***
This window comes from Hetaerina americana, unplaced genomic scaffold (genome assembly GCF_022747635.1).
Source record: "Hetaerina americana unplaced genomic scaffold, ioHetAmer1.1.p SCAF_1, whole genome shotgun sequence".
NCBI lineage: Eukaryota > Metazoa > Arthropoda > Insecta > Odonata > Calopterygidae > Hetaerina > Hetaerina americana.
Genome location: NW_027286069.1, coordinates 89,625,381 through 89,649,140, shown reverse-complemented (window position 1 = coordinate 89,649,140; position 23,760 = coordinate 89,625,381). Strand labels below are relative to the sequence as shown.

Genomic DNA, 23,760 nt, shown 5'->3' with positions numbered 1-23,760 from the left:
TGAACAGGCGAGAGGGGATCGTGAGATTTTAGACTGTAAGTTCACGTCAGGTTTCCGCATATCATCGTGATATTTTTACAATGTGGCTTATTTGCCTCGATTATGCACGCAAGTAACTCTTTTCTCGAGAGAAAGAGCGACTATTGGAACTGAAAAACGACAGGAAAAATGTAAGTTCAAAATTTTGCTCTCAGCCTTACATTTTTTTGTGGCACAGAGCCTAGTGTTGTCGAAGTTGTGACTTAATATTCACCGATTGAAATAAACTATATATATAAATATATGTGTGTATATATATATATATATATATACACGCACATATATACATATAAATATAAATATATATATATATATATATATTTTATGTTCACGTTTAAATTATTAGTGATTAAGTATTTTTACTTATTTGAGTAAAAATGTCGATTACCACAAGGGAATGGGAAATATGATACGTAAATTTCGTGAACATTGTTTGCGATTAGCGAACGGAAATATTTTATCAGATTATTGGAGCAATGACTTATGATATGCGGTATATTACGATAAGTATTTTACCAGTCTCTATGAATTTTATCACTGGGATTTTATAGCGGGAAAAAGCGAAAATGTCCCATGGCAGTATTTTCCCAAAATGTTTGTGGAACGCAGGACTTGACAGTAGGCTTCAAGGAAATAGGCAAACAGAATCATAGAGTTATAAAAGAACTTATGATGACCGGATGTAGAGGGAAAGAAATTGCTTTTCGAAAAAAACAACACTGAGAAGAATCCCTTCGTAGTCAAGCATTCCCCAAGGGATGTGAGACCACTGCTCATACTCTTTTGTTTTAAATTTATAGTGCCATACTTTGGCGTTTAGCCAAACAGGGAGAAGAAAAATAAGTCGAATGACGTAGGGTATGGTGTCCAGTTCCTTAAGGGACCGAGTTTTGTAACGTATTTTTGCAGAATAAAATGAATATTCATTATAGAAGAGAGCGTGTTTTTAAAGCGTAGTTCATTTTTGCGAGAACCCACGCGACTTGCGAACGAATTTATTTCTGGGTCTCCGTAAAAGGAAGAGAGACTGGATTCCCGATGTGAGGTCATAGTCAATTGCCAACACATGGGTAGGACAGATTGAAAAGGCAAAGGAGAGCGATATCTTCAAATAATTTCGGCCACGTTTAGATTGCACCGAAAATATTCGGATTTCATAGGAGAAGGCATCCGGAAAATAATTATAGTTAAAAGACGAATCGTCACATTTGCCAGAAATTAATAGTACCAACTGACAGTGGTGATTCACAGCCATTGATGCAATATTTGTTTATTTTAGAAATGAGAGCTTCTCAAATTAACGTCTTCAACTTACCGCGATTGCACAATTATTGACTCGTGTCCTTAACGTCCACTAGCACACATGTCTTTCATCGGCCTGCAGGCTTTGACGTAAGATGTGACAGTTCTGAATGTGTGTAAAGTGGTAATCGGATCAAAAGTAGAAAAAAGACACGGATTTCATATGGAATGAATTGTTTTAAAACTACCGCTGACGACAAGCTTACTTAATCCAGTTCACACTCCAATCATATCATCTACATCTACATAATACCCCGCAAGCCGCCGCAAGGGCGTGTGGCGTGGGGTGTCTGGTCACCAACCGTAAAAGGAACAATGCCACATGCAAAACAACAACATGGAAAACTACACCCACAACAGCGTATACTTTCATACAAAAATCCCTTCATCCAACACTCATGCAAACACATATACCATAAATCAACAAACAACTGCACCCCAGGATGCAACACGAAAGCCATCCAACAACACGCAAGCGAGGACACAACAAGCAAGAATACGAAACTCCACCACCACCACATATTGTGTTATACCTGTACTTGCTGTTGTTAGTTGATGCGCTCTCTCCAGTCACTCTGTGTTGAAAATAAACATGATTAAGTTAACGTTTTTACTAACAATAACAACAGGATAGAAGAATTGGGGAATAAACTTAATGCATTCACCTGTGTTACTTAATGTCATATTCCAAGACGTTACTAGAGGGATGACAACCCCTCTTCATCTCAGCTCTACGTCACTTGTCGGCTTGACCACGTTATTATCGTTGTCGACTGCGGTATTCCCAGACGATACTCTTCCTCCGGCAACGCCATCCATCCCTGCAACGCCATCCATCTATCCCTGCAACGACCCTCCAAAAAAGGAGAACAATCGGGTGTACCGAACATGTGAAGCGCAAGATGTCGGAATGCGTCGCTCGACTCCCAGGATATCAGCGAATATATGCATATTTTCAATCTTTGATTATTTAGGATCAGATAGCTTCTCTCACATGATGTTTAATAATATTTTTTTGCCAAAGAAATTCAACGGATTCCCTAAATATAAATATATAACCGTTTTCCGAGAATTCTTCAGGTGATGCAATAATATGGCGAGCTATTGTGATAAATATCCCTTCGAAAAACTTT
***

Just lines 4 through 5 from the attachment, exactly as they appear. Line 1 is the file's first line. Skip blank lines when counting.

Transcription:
Genome location: NW_027286069.1, coordinates 89,625,381 through 89,649,140, shown reverse-complemented (window position 1 = coordinate 89,649,140; position 23,760 = coordinate 89,625,381). Strand labels below are relative to the sequence as shown.

Genomic DNA, 23,760 nt, shown 5'->3' with positions numbered 1-23,760 from the left: